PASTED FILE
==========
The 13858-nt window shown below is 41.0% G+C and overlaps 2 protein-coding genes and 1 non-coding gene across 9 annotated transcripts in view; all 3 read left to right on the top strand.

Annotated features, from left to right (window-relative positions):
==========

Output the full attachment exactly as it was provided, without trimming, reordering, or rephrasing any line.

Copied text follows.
The 13858-nt window shown below is 41.0% G+C and overlaps 2 protein-coding genes and 1 non-coding gene across 9 annotated transcripts in view; all 3 read left to right on the top strand.

Annotated features, from left to right (window-relative positions):